Wichnor Junction railway station

Wichnor Junction railway station was a short-lived station in Staffordshire from 1855 to 1877.[1]

Wichnor Junction
General information
LocationWichnor, Lichfield
Coordinates52°44′37″N 1°42′41″W / 52.7437°N 1.7115°W / 52.7437; -1.7115
Other information
Original companySouth Staffordshire Railway and Midland Railway
Pre-groupingLondon and North Western Railway and Midland Railway
Key dates
1877Closed to passengers


Derby to Birmingham timetable for 1856 from the Derby Mercury 10 September 1856

The South Staffordshire Railway opened their South Staffordshire line from Walsall to Wichnor Junction for passenger traffic on 9 April 1849. Initially they had an agreement with the Midland Railway for running powers over the line through to Burton upon Trent, but a deterioration in relations in 1853 led to the Midland revoking the running powers forcing the construction of a new station at Wichnor for the interchange of passengers and goods.[2]

The London and North Western Railway took over the South Staffordshire line from early 1861. Later that year the station was the scene of a dispute between the two companies as reported in the Morning Post of 9 November 1861:

The leviathans of the railway world, the London and North-Western and the Midland Companies, had a sharp contest last week for a price of no mean order - all the traffic from Burton-upon-Trent, amounting altogether to 300,000 tons annually. Hitherto the Midland Company has enjoyed the exclusive right of entry into Burton, but running powers having been obtained last session by the London and North-Western Company over the Midland branch from the Wichnor junction of the South Staffordshire line, on Friday last the North-Western Company announced their intention of running into Burton. The Midland officials lost no time in sending a large staff of navvies and two powerful engines, with instructions to remove the rails rather than allow the entry of a rival on their pet goods station. On the North-Western train approaching, the navvies set to work with a will, and half a dozen rails were soon raised, thus placing the new comers hors de combat. Their train ran back to Lichfield for instructions, and was about to return with an army of platelayers and labourers to contest the disputed ground when a telegram was received from the Midland officials at Derby, authorising the London and North-Western trains entering Burton. This is a great concession for the latter company, as the Midland having now an independent route into London, much of the traffic hitherto going south (viâ Rugby), and north (viâ Crewe), would have been diverted viâ the Great Northern and Lancashire and Yorkshire Lines respectively. The new branch lines of the London and North-Western Company have been made on land purchased (at an enormous cost) from the Marquis of Anglesea, and Messrs. Samuel Allsopp and Sons, the eminent brewers of that town.[3]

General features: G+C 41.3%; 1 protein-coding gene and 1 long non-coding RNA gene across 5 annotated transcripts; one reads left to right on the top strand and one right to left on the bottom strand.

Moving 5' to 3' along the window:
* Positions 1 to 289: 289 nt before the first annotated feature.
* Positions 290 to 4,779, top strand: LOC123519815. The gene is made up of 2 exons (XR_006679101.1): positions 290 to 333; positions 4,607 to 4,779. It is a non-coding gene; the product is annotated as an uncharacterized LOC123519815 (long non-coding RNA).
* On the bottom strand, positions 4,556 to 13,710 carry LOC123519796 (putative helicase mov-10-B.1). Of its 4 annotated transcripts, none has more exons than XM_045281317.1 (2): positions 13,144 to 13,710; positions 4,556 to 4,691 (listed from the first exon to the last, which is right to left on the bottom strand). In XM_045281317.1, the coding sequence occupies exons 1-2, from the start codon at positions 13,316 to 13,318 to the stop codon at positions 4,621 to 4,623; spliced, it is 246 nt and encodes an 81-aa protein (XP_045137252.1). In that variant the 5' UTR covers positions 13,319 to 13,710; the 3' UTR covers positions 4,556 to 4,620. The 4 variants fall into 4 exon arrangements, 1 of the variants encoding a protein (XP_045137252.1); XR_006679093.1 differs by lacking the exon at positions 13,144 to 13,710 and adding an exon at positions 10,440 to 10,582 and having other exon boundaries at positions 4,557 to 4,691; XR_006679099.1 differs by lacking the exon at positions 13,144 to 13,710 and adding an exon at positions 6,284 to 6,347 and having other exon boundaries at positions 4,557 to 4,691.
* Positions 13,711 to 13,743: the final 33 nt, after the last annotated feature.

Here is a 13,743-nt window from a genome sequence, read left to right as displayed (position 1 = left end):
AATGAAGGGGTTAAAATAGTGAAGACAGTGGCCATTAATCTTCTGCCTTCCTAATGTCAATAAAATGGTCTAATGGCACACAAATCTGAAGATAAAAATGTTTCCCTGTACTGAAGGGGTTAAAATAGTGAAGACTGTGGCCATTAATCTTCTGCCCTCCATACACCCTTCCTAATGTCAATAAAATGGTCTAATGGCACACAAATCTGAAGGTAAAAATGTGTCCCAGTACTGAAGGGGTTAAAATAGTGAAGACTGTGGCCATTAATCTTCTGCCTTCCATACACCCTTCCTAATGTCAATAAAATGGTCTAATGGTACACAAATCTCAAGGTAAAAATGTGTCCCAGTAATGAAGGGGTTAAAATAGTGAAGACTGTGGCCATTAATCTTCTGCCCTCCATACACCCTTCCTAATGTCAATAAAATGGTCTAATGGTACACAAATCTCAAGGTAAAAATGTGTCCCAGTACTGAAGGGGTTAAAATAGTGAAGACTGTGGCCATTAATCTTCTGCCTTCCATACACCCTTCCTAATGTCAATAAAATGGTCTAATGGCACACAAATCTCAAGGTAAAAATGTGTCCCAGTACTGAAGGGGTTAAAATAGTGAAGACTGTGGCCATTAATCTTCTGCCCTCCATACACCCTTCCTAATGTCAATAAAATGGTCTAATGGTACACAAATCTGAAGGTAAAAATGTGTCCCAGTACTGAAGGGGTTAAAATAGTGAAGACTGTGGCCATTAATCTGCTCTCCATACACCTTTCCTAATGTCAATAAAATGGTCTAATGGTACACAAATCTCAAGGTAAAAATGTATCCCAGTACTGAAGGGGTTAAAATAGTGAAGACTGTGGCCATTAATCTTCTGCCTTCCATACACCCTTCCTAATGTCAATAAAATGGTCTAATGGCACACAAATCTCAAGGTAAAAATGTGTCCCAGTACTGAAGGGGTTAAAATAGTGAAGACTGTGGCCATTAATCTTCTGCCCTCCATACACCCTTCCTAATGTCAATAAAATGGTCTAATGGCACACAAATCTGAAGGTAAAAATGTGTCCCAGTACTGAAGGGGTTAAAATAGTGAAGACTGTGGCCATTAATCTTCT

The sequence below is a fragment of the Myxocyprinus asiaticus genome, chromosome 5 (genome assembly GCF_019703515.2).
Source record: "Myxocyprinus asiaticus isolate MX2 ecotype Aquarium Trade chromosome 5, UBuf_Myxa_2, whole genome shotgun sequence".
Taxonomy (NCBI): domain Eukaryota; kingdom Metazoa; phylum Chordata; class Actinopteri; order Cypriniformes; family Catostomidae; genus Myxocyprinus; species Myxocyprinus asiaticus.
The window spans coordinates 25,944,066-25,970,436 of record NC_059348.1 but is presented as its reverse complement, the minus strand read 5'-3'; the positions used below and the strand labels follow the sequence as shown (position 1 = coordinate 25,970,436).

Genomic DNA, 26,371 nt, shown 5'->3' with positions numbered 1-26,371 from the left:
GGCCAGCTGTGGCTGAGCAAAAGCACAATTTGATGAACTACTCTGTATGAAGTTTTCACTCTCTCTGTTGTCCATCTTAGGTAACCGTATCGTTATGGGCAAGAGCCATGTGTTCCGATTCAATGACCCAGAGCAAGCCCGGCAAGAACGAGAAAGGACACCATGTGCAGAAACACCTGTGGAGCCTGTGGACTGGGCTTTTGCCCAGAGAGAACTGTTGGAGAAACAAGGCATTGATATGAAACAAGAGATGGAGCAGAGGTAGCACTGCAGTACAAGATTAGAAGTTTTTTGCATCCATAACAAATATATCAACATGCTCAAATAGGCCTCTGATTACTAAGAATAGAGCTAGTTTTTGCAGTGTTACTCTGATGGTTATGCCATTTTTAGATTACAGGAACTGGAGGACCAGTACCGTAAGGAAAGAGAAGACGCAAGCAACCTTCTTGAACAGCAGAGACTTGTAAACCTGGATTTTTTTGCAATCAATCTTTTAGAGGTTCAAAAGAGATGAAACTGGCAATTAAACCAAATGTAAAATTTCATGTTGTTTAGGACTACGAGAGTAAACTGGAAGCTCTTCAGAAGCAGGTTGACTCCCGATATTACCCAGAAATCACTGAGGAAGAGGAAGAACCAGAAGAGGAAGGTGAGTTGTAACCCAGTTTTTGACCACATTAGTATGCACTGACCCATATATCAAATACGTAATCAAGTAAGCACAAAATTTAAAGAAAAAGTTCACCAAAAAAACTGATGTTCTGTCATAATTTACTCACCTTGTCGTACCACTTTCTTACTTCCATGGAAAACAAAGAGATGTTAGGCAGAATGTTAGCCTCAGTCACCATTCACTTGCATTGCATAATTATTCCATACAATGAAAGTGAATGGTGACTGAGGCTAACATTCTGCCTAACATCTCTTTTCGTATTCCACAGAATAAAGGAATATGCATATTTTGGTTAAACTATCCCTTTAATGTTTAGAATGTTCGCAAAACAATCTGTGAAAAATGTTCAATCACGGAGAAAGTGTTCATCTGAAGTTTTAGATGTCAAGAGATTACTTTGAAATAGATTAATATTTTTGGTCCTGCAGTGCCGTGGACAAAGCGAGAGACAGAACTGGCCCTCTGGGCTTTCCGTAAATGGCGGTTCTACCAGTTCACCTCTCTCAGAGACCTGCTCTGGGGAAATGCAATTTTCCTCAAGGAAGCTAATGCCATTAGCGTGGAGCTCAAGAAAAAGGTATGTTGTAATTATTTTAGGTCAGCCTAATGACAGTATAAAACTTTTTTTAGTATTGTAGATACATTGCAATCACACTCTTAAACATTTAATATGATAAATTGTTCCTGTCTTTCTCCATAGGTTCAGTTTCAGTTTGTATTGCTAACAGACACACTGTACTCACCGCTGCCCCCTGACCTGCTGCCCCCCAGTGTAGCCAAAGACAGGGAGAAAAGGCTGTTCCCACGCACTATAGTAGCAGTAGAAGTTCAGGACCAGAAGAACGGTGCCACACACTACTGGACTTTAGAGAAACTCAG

Gradually relations improved and running powers for the LNWR were re-instated. By 1877 the station was no longer needed for passenger traffic, the station master moved to Croxall and from 8 April 1878 the remaining staff at Wichnor Junction were placed under his supervision.[4]


Preceding station   Disused railways   Following station
Line open, station closed
  South Staffordshire Railway
Wichnor to Dudley route
  Barton and Walton


  1. ^ Cobb, M.H. (2006). The Railways of Great Britain. A Historical Atlas. Vol. 1. Ian Allan Publishing. p. 290. ISBN 071103236X.
  2. ^ "Railway Intelligence. South Staffordshire Railway Company". Staffordshire Advertiser. England. 3 March 1855. Retrieved 17 January 2022 – via British Newspaper Archive.
  3. ^ "A Battle on the Railway". Morning Post. England. 9 November 1861. Retrieved 17 January 2022 – via British Newspaper Archive.
  4. ^ "1871-1879 Coaching". Midland Railway Operating, Traffic and Coaching Depts: 291. 1871.